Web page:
Yesterday Apple CEO Tim Cook revealed they’d struck a deal with MLB for an exclusive slate of game broadcasts on Apple TV+.

The Friday night doubleheaders mark the latest sign that Apple is very serious about getting into live sports, on the heels of the tech giant’s reported interest in a big slice of available NFL properties.

The basics of the Apple deal, from our post yesterday:

As part of the agreement, Apple will air a weekly Friday night doubleheader on Apple TV+, including pregame and postgame coverage. Additionally, the deal contains a live show called MLB Big Inning, which sounds like a typical whiparound show.

The Friday Night Baseball games will be available in not just the US, but also Canada, Australia, Brazil, Japan, Mexico, Puerto Rico, South Korea, and the UK.

Of note: the games in Apple’s package are exclusive, meaning they won’t air locally on RSNs. It was long assumed that these games wouldn’t be exclusive, much like ESPN’s previous midweek package.

Today, Mike Ozanian has a piece at Forbes with the financials of the Apple deal and also the yet-to-be-announced deal with NBC for a slate of games headed to Peacock. The numbers are a fascinating look, especially given the current lockout and labor situation.

Via Forbes:

The new multi-year streaming deal between Major League Baseball and Apple is worth $85 million annually over seven years, according to several sources familiar with the agreement who spoke with Forbes on the condition of anonymity because the discussions were private. Under terms of the new pact, Apple will pay a $55 million rights fee and $30 million worth of advertising. Apple gets exclusive rights to telecast two “Friday Night Baseball” games each week (about 50 a season) in the U.S. and to eight countries overseas, via its Apple TV Plus. Apple has the right to exit the agreement after the first or second years.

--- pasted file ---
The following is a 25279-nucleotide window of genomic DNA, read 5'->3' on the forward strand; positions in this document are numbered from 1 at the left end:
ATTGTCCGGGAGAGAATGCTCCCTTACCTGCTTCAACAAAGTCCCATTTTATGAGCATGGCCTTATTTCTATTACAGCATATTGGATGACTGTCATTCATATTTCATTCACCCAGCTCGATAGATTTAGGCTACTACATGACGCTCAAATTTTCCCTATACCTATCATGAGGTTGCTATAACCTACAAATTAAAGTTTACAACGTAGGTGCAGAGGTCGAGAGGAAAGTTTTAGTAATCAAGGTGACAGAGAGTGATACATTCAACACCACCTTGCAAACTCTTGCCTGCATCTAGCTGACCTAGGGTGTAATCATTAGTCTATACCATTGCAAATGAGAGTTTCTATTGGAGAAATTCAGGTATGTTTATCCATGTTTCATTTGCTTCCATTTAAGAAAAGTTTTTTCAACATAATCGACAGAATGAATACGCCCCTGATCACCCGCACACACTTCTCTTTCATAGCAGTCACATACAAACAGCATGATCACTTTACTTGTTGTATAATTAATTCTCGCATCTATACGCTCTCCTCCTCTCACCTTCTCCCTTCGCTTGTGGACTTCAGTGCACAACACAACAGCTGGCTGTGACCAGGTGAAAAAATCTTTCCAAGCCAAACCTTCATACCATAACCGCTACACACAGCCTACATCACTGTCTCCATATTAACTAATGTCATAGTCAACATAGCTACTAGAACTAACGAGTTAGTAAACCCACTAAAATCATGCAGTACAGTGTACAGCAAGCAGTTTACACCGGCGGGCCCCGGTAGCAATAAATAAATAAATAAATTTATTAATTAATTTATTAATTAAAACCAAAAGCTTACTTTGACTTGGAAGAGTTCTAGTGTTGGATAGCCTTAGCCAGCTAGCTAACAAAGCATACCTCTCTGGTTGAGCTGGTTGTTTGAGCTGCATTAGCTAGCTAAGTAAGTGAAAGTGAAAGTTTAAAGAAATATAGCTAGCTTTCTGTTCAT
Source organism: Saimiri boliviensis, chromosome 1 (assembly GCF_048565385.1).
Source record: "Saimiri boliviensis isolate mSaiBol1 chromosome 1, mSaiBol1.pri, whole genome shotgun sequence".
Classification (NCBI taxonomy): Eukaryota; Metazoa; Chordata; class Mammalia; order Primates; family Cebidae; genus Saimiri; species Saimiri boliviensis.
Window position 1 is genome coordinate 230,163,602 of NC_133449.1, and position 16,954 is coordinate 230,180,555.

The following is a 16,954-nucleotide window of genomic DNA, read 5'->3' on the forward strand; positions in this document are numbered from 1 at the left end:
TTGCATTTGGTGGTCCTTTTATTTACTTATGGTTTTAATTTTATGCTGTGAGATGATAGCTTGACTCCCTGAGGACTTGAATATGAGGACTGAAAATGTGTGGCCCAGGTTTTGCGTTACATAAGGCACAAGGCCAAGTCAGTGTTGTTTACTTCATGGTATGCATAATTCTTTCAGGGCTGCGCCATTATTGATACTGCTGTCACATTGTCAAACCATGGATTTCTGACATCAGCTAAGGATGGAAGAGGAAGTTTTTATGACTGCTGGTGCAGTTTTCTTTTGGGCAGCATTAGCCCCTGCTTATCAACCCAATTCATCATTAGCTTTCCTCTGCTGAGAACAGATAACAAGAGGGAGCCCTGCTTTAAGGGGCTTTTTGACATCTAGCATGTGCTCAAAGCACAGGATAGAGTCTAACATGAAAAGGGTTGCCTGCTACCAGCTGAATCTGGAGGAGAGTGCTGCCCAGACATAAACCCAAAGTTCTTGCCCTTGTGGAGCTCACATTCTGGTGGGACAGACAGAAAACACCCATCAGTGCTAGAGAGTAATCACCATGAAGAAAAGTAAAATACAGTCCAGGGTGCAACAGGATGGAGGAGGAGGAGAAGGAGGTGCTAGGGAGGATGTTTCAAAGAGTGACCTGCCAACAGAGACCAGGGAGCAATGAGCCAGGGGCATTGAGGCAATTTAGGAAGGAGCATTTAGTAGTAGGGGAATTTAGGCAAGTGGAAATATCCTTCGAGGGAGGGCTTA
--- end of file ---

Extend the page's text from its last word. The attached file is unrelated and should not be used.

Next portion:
In addition, Forbes has learned that MLB has come to terms with a two-year streaming deal with Comcast’s NBC Sports for the Monday and Wednesday Night games ESPN did not pick up in its new agreement with MLB, mainly to stream on Peacock. This deal starts this season and is worth $30 million annually.

That’s a pretty hefty addition to MLB’s annual revenue, although considering the billions the league brings in via national broadcast rights alone, an extra $100 million doesn’t represent a massive percentage increase. But it does highlight, again, that being an MLB owner comes with widespread built-in advantages over other businesses.

From the league’s perspective, getting into business with Apple is probably not a bad thing, especially considering Apple seems very serious about their sports push. They’re the world’s richest corporation, and while there are real concerns about whether consumers will follow MLB to services like Apple TV+, the league clearly views it as the right long-term play.

Of course, all of this is conjecture until games actually start being played again, which at the moment doesn’t feel likely in the near future.

[Forbes]

About Jay Rigdon

Jay is a writer and editor for The Comeback, and a contributor at Awful Announcing. He is not a strong swimmer.